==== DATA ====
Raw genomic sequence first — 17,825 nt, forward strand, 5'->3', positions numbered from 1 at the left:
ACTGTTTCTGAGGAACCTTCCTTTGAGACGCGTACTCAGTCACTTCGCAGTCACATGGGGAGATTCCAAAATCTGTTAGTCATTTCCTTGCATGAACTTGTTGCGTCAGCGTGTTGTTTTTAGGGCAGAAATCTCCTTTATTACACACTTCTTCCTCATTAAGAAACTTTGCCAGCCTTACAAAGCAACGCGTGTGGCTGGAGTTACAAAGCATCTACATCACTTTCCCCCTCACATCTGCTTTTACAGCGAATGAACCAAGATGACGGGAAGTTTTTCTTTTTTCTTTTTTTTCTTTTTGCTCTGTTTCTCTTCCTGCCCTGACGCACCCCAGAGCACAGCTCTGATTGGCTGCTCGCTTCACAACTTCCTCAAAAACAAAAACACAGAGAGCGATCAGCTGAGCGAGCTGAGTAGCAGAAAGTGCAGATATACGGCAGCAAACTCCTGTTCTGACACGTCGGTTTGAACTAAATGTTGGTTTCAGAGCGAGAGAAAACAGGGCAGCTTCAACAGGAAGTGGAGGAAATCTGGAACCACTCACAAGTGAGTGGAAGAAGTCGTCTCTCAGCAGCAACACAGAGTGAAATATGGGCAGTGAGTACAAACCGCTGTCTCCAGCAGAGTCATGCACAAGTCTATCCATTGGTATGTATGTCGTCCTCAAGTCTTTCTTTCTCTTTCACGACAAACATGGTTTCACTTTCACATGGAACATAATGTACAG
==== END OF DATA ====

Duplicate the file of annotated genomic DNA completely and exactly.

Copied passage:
Raw genomic sequence first — 17,825 nt, forward strand, 5'->3', positions numbered from 1 at the left:
ACTGTTTCTGAGGAACCTTCCTTTGAGACGCGTACTCAGTCACTTCGCAGTCACATGGGGAGATTCCAAAATCTGTTAGTCATTTCCTTGCATGAACTTGTTGCGTCAGCGTGTTGTTTTTAGGGCAGAAATCTCCTTTATTACACACTTCTTCCTCATTAAGAAACTTTGCCAGCCTTACAAAGCAACGCGTGTGGCTGGAGTTACAAAGCATCTACATCACTTTCCCCCTCACATCTGCTTTTACAGCGAATGAACCAAGATGACGGGAAGTTTTTCTTTTTTCTTTTTTTTCTTTTTGCTCTGTTTCTCTTCCTGCCCTGACGCACCCCAGAGCACAGCTCTGATTGGCTGCTCGCTTCACAACTTCCTCAAAAACAAAAACACAGAGAGCGATCAGCTGAGCGAGCTGAGTAGCAGAAAGTGCAGATATACGGCAGCAAACTCCTGTTCTGACACGTCGGTTTGAACTAAATGTTGGTTTCAGAGCGAGAGAAAACAGGGCAGCTTCAACAGGAAGTGGAGGAAATCTGGAACCACTCACAAGTGAGTGGAAGAAGTCGTCTCTCAGCAGCAACACAGAGTGAAATATGGGCAGTGAGTACAAACCGCTGTCTCCAGCAGAGTCATGCACAAGTCTATCCATTGGTATGTATGTCGTCCTCAAGTCTTTCTTTCTCTTTCACGACAAACATGGTTTCACTTTCACATGGAACATAATGTACAG